Chapter 3 The Trading Industry. Terminology Agency vs. proprietary traders (trading) Brokers are agency traders Long vs. short positions Short covering.
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Terminology Agency vs. proprietary traders (trading) Brokers are agency traders Long vs. short positions Short covering Buy vs. sell side Liquidity demanders vs. liquidity providers
People and institutions who use market services are on the buy-side. Those who provide market services are on the sell-side. These sides have nothing to do with whether you are a buyer or seller of a specific security.
Sell-side players Dealers trade for their own accounts. Day traders Market makers Floor traders Brokers trade for other people’s accounts. Retail and institutional Full-service and discount Broker-dealers do both. Specialists Wire houses
Sell-side trade facilitators Exchanges provide systems that help traders arrange their trades. Clearing houses help settle trades and guarantee that traders will perform. Depositories and custodians hold securities.
A typical set of relationships A sponsor owns funds. An investment manager makes portfolio decisions. A broker implements trades. A dealer supplies liquidity. A clearing house guarantees trades. A depository holds the security. Consultants advise everyone.
Primary vs. secondary security sales Primary New issue Key factor: issuer receives the proceeds from the sale. Secondary Existing owner sells to another party. Issuing firm doesn’t receive proceeds and is not directly involved.
Primary markets: Public offerings Public offerings: registered with the SEC and sale is made to the investing public. Shelf registration (Rule 415, since 1982) Initial Public Offerings (IPOs) Evidence of underpricing Performance
US primary listing market New York Stock Exchange (N) American Stock Exchange (A) NASDAQ (Q) Over-the-Counter (OTC) Nasdaq small cap (S) OTCBB(U) Pink Sheets
Primary markets: Private placements Private placement: sale to a limited number of sophisticated investors not requiring the protection of registration. Dominated by institutions. Very active market for debt securities. Not active for stock offerings.
Organization of secondary markets Organized exchanges OTC market Third market Fourth market
Organized Exchanges Auction markets with centralized order flow. Dealership function: can be competitive or assigned by the exchange (Specialists). Securities: stock, futures contracts, options, and to a lesser extent, bonds. Examples: NYSE, AMEX, Regionals, CBOE.
NYSE The NYSE is a hybrid market. It has: floor traders (like a futures pit) an electronic limit order book (like Euronext) a designated dealer (the specialist) to maintain liquidity and otherwise coordinate trading. This mix is the outcome of political, technological and economic forces over the last 200 years.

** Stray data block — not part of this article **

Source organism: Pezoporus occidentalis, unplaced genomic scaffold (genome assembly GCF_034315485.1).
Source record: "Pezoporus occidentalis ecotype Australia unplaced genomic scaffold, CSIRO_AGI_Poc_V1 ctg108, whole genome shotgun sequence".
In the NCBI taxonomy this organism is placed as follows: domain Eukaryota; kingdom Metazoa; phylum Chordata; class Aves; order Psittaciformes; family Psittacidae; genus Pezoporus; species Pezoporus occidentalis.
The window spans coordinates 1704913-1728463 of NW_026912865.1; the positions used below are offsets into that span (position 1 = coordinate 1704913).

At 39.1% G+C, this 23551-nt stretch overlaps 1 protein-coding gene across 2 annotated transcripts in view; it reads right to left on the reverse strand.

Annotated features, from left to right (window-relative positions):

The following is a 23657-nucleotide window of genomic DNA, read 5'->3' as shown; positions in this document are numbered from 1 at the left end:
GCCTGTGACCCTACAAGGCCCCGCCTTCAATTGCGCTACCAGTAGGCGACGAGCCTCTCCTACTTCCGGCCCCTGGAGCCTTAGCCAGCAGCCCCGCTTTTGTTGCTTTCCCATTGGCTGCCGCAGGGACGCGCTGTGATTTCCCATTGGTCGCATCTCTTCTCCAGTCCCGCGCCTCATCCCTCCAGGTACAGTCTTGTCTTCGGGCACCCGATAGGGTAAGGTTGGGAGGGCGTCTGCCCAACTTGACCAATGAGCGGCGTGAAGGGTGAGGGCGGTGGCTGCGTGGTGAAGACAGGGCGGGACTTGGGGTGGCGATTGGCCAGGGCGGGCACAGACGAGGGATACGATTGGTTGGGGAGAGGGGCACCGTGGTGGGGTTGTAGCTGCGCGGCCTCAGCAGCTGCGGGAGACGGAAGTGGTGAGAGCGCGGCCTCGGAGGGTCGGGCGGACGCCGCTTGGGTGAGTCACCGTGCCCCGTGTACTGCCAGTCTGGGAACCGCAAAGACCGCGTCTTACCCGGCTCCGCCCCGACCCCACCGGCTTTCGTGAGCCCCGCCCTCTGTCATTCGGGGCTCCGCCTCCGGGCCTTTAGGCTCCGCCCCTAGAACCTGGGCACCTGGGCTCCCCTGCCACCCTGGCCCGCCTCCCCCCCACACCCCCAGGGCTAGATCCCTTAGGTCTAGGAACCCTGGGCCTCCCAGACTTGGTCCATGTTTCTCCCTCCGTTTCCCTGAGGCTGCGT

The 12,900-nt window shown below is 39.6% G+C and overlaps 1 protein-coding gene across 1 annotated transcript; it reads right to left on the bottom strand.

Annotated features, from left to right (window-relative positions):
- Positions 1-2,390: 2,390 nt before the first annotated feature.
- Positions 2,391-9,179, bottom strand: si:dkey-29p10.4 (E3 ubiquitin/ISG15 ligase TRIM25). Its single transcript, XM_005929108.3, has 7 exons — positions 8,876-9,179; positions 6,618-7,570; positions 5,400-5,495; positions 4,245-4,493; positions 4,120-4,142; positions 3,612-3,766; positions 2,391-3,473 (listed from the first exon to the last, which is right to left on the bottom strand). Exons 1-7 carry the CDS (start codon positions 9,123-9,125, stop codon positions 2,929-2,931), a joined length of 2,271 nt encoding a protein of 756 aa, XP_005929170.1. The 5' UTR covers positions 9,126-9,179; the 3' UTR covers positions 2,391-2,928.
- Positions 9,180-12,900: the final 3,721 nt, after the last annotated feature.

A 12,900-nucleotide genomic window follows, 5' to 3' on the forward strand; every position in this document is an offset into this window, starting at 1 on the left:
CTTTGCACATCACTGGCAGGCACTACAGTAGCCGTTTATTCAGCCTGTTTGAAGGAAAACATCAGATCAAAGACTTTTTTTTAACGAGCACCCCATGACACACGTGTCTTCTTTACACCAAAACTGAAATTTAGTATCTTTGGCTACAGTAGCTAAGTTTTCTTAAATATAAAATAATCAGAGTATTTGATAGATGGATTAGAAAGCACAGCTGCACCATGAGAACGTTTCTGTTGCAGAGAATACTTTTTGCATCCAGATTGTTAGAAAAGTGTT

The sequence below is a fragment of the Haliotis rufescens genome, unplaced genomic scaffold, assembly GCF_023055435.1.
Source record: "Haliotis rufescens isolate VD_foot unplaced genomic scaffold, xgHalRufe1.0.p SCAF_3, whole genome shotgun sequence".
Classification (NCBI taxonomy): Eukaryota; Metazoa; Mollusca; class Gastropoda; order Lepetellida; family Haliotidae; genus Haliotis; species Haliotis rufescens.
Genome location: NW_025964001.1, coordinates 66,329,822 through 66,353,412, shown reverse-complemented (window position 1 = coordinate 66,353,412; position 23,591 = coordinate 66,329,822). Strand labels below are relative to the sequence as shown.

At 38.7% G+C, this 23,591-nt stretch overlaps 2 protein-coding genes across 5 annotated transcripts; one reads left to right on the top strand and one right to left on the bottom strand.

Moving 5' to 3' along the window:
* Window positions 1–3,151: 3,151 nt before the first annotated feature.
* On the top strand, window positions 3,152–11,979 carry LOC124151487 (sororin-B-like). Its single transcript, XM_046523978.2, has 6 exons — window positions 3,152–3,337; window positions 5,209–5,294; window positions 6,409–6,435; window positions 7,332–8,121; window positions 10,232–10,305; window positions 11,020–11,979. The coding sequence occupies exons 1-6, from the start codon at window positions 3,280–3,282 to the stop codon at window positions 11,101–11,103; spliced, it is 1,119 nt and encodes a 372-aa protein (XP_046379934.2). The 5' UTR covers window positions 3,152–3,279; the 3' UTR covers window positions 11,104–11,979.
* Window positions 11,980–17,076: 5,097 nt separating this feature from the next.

NYSE The NYSE was first a floor market (loosely resembling the futures pits). Many of the trading rules reflect the “floor” aspect of the market. The NYSE next evolved strong central dealers (late 1800’s). The specialist, in the sense of a trader who specializes in a particular stock.
NYSE Beginning in the 1980’s, electronic order entry has come to play an increasing role. The exchange has always permitted limit orders, but the book has become more important over time. The basic reading for this material is the NYSE Floor Official Manual, abbreviated FOM.
What does the NYSE do? Trading and trading services. The NYSE charges (directly and indirectly) for trades that occur and for software supplied to its members. Listing To be listed on the NYSE, a corporation must meet/maintain certain financial standards and pay listing fees. http://www.nasdaq.com/about/appa.pdf http://www.nasdaq.com/about/appa.pdf
US regional exchanges Pacific Exchange / Archipelago(P) Chicago (formerly Midwestern) Stock Exchange (M) Boston Stock Exchange (B) Philadelphia Stock Exchange (X) Cincinnati Stock Exchange (C)
Third markets Trading of listed securities away from the exchange. Institutional market: to facilitate trades of larger blocks of securities. Involves services of dealers and brokers
Fourth Market Trading in exchange-listed stocks within Alternative Trading Systems (ATS), such as ECNs (Instinet, Island, Archipelago) Institutions trading directly with institutions No middleman involved in the transaction
Major international stock markets Europe London Stock Exchange (LSE) EuroNext (Paris/Netherlands/Belgium) Deutsche Borse (DB) Milan Stock Exchange Swiss Stock Exchange Stockholm/Copenhagen/Helsinki/Oslo (OM) Toronto Stock Exchange (TSX)
Asia Tokyo Stock Exchange (TSE) Taiwan Stock Exchange Korean Stock Exchange (KSE) Australian Stock Exchange (ASX) Hong Kong Stock Exchange
International market structures London Stock Exchange Dealer market similar to NASDAQ Stock Exchange Automated Quotation Greater Anonymity Tokyo Stock Exchange No market making service Sartori provides bookkeeping service Feature a floor and electronic trading